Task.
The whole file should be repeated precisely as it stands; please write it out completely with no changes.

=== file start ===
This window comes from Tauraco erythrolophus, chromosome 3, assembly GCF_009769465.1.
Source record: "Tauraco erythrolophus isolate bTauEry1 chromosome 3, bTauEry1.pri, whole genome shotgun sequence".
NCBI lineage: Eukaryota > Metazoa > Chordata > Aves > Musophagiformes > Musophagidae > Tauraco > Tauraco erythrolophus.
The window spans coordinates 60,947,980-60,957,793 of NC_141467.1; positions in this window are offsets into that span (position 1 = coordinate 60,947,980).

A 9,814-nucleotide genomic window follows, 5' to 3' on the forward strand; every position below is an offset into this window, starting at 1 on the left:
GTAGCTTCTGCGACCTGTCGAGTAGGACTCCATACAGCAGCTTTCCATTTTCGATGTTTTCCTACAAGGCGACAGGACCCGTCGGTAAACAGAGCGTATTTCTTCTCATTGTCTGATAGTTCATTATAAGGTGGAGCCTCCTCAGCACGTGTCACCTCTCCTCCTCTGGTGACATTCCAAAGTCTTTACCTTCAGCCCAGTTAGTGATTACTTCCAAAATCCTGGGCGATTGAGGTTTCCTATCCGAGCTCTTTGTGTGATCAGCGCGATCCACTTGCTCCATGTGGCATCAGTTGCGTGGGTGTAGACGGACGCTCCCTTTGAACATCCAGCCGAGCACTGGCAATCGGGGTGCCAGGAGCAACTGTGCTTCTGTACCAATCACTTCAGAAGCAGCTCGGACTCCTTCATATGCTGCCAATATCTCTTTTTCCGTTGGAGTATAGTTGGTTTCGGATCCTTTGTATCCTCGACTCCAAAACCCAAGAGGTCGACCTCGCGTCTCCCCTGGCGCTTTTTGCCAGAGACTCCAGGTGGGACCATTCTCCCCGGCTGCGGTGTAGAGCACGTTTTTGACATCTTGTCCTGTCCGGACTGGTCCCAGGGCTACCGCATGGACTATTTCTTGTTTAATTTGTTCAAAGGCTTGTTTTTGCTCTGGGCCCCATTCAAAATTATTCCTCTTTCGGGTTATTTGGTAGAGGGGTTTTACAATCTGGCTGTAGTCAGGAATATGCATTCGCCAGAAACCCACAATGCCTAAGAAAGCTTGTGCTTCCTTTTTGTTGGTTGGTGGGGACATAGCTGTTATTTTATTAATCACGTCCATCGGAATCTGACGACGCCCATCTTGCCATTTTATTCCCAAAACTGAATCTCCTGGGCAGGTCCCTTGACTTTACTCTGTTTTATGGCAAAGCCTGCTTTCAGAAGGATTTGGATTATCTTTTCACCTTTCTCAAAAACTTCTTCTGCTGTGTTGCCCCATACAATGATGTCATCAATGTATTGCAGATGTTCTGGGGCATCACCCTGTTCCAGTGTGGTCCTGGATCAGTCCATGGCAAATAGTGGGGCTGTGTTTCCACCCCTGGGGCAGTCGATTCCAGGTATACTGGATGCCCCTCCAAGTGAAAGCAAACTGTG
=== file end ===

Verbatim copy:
This window comes from Tauraco erythrolophus, chromosome 3, assembly GCF_009769465.1.
Source record: "Tauraco erythrolophus isolate bTauEry1 chromosome 3, bTauEry1.pri, whole genome shotgun sequence".
NCBI lineage: Eukaryota > Metazoa > Chordata > Aves > Musophagiformes > Musophagidae > Tauraco > Tauraco erythrolophus.
The window spans coordinates 60,947,980-60,957,793 of NC_141467.1; positions in this window are offsets into that span (position 1 = coordinate 60,947,980).

A 9,814-nucleotide genomic window follows, 5' to 3' on the forward strand; every position below is an offset into this window, starting at 1 on the left:
GTAGCTTCTGCGACCTGTCGAGTAGGACTCCATACAGCAGCTTTCCATTTTCGATGTTTTCCTACAAGGCGACAGGACCCGTCGGTAAACAGAGCGTATTTCTTCTCATTGTCTGATAGTTCATTATAAGGTGGAGCCTCCTCAGCACGTGTCACCTCTCCTCCTCTGGTGACATTCCAAAGTCTTTACCTTCAGCCCAGTTAGTGATTACTTCCAAAATCCTGGGCGATTGAGGTTTCCTATCCGAGCTCTTTGTGTGATCAGCGCGATCCACTTGCTCCATGTGGCATCAGTTGCGTGGGTGTAGACGGACGCTCCCTTTGAACATCCAGCCGAGCACTGGCAATCGGGGTGCCAGGAGCAACTGTGCTTCTGTACCAATCACTTCAGAAGCAGCTCGGACTCCTTCATATGCTGCCAATATCTCTTTTTCCGTTGGAGTATAGTTGGTTTCGGATCCTTTGTATCCTCGACTCCAAAACCCAAGAGGTCGACCTCGCGTCTCCCCTGGCGCTTTTTGCCAGAGACTCCAGGTGGGACCATTCTCCCCGGCTGCGGTGTAGAGCACGTTTTTGACATCTTGTCCTGTCCGGACTGGTCCCAGGGCTACCGCATGGACTATTTCTTGTTTAATTTGTTCAAAGGCTTGTTTTTGCTCTGGGCCCCATTCAAAATTATTCCTCTTTCGGGTTATTTGGTAGAGGGGTTTTACAATCTGGCTGTAGTCAGGAATATGCATTCGCCAGAAACCCACAATGCCTAAGAAAGCTTGTGCTTCCTTTTTGTTGGTTGGTGGGGACATAGCTGTTATTTTATTAATCACGTCCATCGGAATCTGACGACGCCCATCTTGCCATTTTATTCCCAAAACTGAATCTCCTGGGCAGGTCCCTTGACTTTACTCTGTTTTATGGCAAAGCCTGCTTTCAGAAGGATTTGGATTATCTTTTCACCTTTCTCAAAAACTTCTTCTGCTGTGTTGCCCCATACAATGATGTCATCAATGTATTGCAGATGTTCTGGGGCATCACCCTGTTCCAGTGTGGTCCTGGATCAGTCCATGGCAAATAGTGGGGCTGTGTTTCCACCCCTGGGGCAGTCGATTCCAGGTATACTGGATGCCCCTCCAAGTGAAAGCAAACTGTG